sfepy.discrete.quadratures module

quadrature_tables are organized as follows:

quadrature_tables = {
    '<geometry1>' : {
        order1 : QuadraturePoints(args1),
        order2 : QuadraturePoints(args2),
    '<geometry2>' : {
        order1 : QuadraturePoints(args1),
        order2 : QuadraturePoints(args2),

Note The order for quadratures on tensor product domains (‘2_4’, ‘3_8’ geometries) in case of composite Gauss quadratures (products of 1D quadratures) holds for each component separately, so the actual polynomial order may be much higher (up to order * dimension).

Naming conventions in problem description files:


Integral ‘family’ is just an arbitrary name given by user.

Low order quadrature coordinates and weights copied from The Finite Element Method Displayed by Gouri Dhatt and Gilbert Touzat, Wiley-Interscience Production, 1984.

The line integral (geometry ‘1_2’) coordinates and weights are from Abramowitz, M. and Stegun, I.A., Handbook of Mathematical Functions, Dover Publications, New York, 1972. The triangle (geometry ‘2_3’) coordinates and weights are from Dunavant, D.A., High Degree Efficient Symmetrical Gaussian Quadrature Rules for the Triangle, Int. J. Num. Meth. Eng., 21 (1985) pp 1129-1148 - only rules with points inside the reference triangle are used. The actual values were copied from PHAML (http://math.nist.gov/phaml/), see also Mitchell, W.F., PHAML User’s Guide, NISTIR 7374, 2006.

Quadrature rules for the quadrilateral (geometry ‘2_4’) and hexahedron (geometry ‘3_8’) of order higher than 5 are computed as the tensor product of the line (geometry ‘1_2’) rules.

Quadrature rules for the triangle (geometry ‘2_3’) and tetrahedron (geometry ‘3_4’) of order higher than 19 and 6, respectively follow A. Grundmann and H.M. Moeller, Invariant integration formulas for the n-simplex by combinatorial methods, SIAM J. Numer. Anal. 15 (1978), 282–290. The generating function was adapted from pytools/hegde codes (http://mathema.tician.de/software/hedge) by Andreas Kloeckner.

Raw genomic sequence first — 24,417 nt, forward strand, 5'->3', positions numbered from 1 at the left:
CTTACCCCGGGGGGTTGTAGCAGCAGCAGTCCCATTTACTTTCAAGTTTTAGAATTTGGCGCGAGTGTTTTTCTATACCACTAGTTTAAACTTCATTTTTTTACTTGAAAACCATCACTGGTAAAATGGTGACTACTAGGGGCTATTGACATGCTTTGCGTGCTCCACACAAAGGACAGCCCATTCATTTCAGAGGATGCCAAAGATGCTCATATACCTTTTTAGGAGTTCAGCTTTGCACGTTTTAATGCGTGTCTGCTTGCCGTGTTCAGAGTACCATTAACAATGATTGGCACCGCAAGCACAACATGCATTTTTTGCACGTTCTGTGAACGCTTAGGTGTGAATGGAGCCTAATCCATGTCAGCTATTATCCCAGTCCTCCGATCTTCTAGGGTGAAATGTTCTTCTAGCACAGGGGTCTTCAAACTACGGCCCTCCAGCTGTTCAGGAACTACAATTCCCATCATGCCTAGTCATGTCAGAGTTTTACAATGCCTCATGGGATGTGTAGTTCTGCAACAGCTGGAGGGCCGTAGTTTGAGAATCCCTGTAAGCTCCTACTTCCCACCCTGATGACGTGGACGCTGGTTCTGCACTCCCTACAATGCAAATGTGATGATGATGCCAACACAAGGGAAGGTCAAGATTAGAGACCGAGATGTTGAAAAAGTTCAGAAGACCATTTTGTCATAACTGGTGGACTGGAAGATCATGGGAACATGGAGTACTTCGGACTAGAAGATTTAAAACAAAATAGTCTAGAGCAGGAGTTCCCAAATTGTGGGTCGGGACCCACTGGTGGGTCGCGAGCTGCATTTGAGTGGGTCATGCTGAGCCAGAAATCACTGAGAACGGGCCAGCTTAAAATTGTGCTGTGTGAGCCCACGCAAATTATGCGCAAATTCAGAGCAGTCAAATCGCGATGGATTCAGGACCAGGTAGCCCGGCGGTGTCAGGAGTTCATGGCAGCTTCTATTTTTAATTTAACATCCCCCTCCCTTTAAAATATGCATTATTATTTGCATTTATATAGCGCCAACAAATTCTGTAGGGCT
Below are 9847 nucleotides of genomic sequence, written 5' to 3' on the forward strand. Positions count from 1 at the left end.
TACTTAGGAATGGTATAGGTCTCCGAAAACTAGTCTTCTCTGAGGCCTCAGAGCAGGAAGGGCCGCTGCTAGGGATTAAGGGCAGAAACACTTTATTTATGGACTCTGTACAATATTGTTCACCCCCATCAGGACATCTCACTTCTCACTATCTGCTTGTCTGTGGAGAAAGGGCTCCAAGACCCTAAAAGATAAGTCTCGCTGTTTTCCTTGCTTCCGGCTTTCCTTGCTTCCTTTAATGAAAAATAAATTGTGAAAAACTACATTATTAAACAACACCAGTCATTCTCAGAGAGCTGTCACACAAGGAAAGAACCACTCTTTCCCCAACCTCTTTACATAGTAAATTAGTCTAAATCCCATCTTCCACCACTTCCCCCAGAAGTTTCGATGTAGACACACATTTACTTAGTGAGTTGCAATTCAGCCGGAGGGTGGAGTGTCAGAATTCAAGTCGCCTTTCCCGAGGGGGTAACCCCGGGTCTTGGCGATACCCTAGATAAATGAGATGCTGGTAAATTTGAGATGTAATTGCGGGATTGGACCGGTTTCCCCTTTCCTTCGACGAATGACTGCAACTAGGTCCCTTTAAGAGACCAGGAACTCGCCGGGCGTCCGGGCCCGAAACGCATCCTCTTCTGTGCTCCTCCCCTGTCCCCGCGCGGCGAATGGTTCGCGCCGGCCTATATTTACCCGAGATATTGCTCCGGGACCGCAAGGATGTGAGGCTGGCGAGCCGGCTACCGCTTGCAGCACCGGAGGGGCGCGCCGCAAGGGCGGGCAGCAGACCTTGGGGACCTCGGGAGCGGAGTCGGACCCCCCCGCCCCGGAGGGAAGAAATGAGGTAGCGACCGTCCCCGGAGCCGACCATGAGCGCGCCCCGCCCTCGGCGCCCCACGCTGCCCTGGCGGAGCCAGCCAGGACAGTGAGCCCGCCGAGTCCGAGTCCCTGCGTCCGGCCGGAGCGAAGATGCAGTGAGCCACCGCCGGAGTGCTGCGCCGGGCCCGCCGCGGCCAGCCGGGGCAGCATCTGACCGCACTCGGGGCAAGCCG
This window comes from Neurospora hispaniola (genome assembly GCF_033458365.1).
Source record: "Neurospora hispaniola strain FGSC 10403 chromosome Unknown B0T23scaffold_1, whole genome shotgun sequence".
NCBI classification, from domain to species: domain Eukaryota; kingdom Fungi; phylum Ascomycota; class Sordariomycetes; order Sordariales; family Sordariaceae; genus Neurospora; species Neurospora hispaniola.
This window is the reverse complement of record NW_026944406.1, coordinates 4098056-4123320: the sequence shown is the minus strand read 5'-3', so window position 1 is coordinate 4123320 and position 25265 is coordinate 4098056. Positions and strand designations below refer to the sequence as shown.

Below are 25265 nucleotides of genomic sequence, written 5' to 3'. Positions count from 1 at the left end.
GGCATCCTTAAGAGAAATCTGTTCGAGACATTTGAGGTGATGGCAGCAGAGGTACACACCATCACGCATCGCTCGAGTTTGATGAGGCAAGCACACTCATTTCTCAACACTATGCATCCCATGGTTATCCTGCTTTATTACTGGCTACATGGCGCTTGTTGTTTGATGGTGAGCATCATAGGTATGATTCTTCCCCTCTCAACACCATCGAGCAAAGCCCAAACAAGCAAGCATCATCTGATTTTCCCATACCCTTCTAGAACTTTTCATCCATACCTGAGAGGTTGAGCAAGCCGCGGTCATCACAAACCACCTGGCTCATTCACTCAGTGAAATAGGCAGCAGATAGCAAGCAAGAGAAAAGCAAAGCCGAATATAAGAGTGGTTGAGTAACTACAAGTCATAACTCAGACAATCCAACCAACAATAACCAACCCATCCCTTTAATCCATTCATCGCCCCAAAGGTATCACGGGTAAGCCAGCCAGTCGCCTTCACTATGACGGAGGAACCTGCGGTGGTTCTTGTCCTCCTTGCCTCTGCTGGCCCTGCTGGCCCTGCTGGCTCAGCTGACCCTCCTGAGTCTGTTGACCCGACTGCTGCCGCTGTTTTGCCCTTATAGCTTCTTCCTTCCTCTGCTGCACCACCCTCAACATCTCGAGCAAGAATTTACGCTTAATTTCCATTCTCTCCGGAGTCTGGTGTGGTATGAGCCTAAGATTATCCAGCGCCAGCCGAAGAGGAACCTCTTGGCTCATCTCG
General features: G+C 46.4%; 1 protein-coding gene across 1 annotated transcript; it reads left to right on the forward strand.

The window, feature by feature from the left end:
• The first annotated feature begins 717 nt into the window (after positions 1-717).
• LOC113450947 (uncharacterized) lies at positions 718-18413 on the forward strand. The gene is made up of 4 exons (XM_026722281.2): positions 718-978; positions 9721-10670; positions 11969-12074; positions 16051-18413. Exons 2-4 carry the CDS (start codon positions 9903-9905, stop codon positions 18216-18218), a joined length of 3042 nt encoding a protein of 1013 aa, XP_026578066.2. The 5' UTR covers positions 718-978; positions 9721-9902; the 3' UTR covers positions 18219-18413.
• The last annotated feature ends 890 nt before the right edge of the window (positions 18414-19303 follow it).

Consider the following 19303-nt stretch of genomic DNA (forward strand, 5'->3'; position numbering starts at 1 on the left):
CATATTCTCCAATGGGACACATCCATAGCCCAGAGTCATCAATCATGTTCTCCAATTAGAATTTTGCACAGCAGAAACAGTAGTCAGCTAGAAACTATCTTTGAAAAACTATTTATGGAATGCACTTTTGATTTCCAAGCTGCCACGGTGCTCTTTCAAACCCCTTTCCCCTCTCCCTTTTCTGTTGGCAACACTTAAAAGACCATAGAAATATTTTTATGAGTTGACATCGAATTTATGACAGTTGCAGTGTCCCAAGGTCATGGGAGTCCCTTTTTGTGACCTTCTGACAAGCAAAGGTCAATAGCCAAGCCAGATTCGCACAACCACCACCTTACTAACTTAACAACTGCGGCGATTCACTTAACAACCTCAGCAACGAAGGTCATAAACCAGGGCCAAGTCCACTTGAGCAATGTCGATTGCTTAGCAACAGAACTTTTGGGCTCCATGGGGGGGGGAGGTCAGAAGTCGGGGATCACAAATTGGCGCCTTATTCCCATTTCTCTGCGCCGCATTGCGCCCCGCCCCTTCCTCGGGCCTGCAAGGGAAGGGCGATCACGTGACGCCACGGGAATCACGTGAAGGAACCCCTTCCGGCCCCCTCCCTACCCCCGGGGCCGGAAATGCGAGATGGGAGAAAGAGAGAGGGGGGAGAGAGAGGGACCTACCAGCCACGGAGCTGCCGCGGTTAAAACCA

class sfepy.discrete.quadratures.QuadraturePoints(data, coors=None, weights=None, bounds=None, tp_fix=1.0, weight_fix=1.0, symmetric=False)[source]

Representation of a set of quadrature points.


The array of shape (n_point, dim + 1) of quadrature point coordinates (first dim columns) and weights (the last column).

coorsarray_like, optional

Optionally, instead of using data, the coordinates and weights can be provided separately - data are then ignored.

weightsarray_like, optional

Optionally, instead of using data, the coordinates and weights can be provided separately - data are then ignored.

bounds(float, float), optional

The coordinates and weights should correspond to a reference element in [0, 1] x dim. Provide the correct bounds if this is not the case.

tp_fixfloat, optional

The value that is used to multiply the tensor product element volume (= 1.0) to get the correct volume.

weight_fixfloat, optional

The value that is used to multiply the weights to get the correct values.


If True, the integral is 1D and the given coordinates and weights are symmetric w.r.t. the centre of bounds; only the non-negative coordinates are given.

static from_table(geometry, order)[source]

Create a new QuadraturePoints instance, given reference element geometry name and polynomial order. For tensor product geometries, the polynomial order is the 1D (line) order.

sfepy.discrete.quadratures.get_actual_order(geometry, order)[source]

Return the actual integration order for given geometry.


The geometry key describing the integration domain, see the keys of quadrature_tables.


If order is in quadrature tables it is this value. Otherwise it is the closest higher order. If no higher order is available, a warning is printed and the highest available order is used.